International Youth Day: Celebrating youth advocates at World Vision UK


ITAW Youth Advocates

On International Youth Day, Dr Carine Le Borgne reflects on the work she has done with the youth advocates for our It Takes A World campaign, which focuses on protecting children in emergency situations from violence.

Last August, World Vision partnered with children and young people around the world on a research project, entitled "Their Fight, our Future". We engaged 65 children and youth from nine countries, including South Sudan, Central Africa Republic and Democratic Republic of Congo, in discussing children in armed groups and forces and developing policy calls to the UK Government.

Young people from the UK who participated in the project then launched the research at a Parliamentary event in November. Afterwards, they wanted to stay engaged with World Vision UK's campaign. We decided to create a youth advocacy group for the campaign, representing the voices of children, standing with their peers for the rights of the world's most vulnerable children.

We currently have six youth advocates in the group: Asini (19), Faheemah (23), Lily (22), Melissa (20), Paige (23) and Raphaelle (19).

I was inspired by their motivation. Asini told me: "I decided to get involved in the It Takes A World campaign, which focuses on protecting children in emergency situations, as it was my first opportunity to take action in something that can actually help make the world a better place."

Paige added: "We used our voices to become the voice for the voiceless.

FCO ITAW youth advocates

Last May, I organised a seminar on listening to children in humanitarian contexts to present on the research "Their Fight, our Future" to 20 participants from INGOs - including Child to Child, Lumos and War Child - and academia - University of Edinburgh, Coventry University, University of Bedfordshire). During the seminar, participants took part in roundtable discussions looking at the ways they can engage with children from overseas to influence policy-making in the UK and reflected on how they could do better.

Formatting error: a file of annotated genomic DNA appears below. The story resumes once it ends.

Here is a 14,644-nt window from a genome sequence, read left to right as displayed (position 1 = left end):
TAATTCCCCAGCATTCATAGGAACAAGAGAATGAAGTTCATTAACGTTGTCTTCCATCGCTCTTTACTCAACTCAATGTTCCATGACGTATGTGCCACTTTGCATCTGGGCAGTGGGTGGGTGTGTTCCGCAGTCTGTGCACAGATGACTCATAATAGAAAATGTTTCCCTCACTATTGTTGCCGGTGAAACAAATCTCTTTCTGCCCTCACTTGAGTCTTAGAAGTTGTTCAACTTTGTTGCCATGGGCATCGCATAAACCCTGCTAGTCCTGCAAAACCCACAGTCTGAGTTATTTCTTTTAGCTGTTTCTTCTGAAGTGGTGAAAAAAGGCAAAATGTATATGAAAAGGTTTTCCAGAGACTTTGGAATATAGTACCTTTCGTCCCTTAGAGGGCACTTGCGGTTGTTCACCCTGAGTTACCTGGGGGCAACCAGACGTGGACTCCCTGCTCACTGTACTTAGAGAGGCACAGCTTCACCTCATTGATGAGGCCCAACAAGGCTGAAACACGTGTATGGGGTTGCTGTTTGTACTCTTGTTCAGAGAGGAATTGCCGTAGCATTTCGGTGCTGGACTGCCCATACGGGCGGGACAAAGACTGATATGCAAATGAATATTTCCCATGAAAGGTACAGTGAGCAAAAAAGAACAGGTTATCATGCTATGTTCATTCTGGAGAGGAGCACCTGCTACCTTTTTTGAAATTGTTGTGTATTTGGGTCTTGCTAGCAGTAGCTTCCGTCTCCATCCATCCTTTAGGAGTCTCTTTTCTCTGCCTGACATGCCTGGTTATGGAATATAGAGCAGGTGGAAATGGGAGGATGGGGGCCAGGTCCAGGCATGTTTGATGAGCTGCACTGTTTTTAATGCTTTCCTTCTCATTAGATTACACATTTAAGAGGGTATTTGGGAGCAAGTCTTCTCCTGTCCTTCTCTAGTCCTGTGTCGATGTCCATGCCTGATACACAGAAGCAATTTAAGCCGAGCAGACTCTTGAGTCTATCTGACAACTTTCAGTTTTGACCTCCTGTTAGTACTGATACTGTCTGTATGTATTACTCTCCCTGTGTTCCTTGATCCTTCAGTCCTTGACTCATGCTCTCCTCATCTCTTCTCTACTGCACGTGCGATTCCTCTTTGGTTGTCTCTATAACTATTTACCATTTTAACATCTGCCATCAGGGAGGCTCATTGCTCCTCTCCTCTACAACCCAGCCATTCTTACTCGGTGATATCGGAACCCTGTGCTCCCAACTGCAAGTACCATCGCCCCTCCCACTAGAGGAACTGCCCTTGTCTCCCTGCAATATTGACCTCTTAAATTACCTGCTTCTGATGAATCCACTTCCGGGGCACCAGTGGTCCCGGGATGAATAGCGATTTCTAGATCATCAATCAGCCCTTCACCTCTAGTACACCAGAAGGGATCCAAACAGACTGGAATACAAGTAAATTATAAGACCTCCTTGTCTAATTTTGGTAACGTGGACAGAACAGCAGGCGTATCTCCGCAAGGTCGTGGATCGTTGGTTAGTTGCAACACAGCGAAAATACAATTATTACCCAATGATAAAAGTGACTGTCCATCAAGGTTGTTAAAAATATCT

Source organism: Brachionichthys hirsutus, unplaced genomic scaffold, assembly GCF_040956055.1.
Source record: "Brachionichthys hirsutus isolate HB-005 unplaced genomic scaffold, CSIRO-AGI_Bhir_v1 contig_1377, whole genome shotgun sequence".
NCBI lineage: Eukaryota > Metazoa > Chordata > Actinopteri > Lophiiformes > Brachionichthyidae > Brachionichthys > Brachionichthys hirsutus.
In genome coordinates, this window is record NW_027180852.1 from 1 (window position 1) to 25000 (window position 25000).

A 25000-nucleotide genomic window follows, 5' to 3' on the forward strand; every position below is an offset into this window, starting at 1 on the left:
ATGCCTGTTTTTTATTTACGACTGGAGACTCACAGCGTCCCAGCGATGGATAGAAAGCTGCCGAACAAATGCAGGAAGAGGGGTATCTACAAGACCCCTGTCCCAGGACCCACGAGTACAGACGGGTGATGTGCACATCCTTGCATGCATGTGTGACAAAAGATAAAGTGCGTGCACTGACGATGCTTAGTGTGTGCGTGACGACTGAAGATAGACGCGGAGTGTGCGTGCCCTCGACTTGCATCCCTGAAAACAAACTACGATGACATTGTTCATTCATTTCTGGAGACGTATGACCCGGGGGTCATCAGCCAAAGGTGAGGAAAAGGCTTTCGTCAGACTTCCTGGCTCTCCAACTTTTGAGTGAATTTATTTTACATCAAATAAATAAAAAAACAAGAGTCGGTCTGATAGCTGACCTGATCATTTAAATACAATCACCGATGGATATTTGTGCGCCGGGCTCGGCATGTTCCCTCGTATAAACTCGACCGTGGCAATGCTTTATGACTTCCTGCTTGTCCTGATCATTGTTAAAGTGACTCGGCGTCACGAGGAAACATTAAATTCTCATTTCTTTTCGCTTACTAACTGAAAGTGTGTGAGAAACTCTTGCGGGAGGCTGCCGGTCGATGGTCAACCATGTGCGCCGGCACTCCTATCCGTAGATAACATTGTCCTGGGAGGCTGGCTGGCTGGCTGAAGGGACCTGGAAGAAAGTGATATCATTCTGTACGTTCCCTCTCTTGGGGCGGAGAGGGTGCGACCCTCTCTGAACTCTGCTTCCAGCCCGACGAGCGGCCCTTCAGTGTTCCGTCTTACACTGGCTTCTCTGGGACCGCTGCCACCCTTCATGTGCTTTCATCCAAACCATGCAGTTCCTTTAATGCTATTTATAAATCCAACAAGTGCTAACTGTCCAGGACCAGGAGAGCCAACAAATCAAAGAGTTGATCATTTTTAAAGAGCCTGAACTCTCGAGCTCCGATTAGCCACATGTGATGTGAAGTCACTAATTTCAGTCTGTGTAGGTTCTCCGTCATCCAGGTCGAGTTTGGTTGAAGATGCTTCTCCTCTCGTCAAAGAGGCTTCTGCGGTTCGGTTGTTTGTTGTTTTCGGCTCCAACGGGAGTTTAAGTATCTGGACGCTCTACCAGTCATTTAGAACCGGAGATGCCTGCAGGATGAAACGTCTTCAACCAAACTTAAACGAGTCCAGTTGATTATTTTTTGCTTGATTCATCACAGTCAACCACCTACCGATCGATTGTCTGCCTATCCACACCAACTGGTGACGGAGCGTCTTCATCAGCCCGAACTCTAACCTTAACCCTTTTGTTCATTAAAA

World Vision youth advocates Asini and Lily introduced the research and facilitated one of the discussions on how children and youth in the UK have a role in amplifying the voices of the children from overseas to the UK influencers and decision-makers.

Some suggestions from the roundtable discussion were that we should:

  • Represent children from overseas when they cannot be in the UK to represent themselves – be the point of contact between policy-makers and children overseas (i.e., in meeting with decision-makers and influencers).
  • Organise meeting with local MPs, encourage our MPs to listen to stories and to understand the needs of children overseas.
  • Raise awareness through campaigns on social media, events at universities and schools, with documentaries and stories that include overseas children's own issues.
  • Collaborate with INGOs, who already have the means and connections to create online groups between UK children and youth, and overseas children to discuss key issues and create potential solutions.

I have been proud to work with the youth advocates in the UK since the last year, and facilitated space for them to meet Ministers, MPs, civil servants, NGOs sector and academics. The methodology used for the research is a new way of advocating to decision-makers based on children and young people's voices.

This methodology can be used with different issues that children are confronted with in remote places such as in fragile contexts, enabling their voices to be amplified by the voices of children and youth close to the decision-makers and influencer in the donor countries.

By Dr. Carine Le Borgne, Senior Policy Advisor on Ending Violence Against Children

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